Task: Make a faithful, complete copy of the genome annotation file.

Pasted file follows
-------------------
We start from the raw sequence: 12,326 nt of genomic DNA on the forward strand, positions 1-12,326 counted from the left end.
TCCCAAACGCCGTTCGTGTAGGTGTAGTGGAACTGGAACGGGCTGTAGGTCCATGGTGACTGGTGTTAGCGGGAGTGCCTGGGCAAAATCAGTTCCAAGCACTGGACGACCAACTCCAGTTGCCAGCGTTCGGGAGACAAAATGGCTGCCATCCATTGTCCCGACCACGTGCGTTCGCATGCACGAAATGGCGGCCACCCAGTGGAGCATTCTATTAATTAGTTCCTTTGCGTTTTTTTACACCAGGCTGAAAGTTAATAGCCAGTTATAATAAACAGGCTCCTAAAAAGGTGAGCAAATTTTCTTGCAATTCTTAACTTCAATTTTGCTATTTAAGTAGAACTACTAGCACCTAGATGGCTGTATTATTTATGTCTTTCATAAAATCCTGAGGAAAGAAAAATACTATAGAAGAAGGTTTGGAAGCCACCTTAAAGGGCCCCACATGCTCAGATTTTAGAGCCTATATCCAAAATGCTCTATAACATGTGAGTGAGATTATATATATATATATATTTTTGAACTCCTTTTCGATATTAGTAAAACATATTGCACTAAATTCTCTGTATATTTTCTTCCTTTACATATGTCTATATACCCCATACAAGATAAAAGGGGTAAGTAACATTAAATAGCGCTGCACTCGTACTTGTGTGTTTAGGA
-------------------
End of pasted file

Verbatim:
We start from the raw sequence: 12,326 nt of genomic DNA on the forward strand, positions 1-12,326 counted from the left end.
TCCCAAACGCCGTTCGTGTAGGTGTAGTGGAACTGGAACGGGCTGTAGGTCCATGGTGACTGGTGTTAGCGGGAGTGCCTGGGCAAAATCAGTTCCAAGCACTGGACGACCAACTCCAGTTGCCAGCGTTCGGGAGACAAAATGGCTGCCATCCATTGTCCCGACCACGTGCGTTCGCATGCACGAAATGGCGGCCACCCAGTGGAGCATTCTATTAATTAGTTCCTTTGCGTTTTTTTACACCAGGCTGAAAGTTAATAGCCAGTTATAATAAACAGGCTCCTAAAAAGGTGAGCAAATTTTCTTGCAATTCTTAACTTCAATTTTGCTATTTAAGTAGAACTACTAGCACCTAGATGGCTGTATTATTTATGTCTTTCATAAAATCCTGAGGAAAGAAAAATACTATAGAAGAAGGTTTGGAAGCCACCTTAAAGGGCCCCACATGCTCAGATTTTAGAGCCTATATCCAAAATGCTCTATAACATGTGAGTGAGATTATATATATATATATATTTTTGAACTCCTTTTCGATATTAGTAAAACATATTGCACTAAATTCTCTGTATATTTTCTTCCTTTACATATGTCTATATACCCCATACAAGATAAAAGGGGTAAGTAACATTAAATAGCGCTGCACTCGTACTTGTGTGTTTAGGA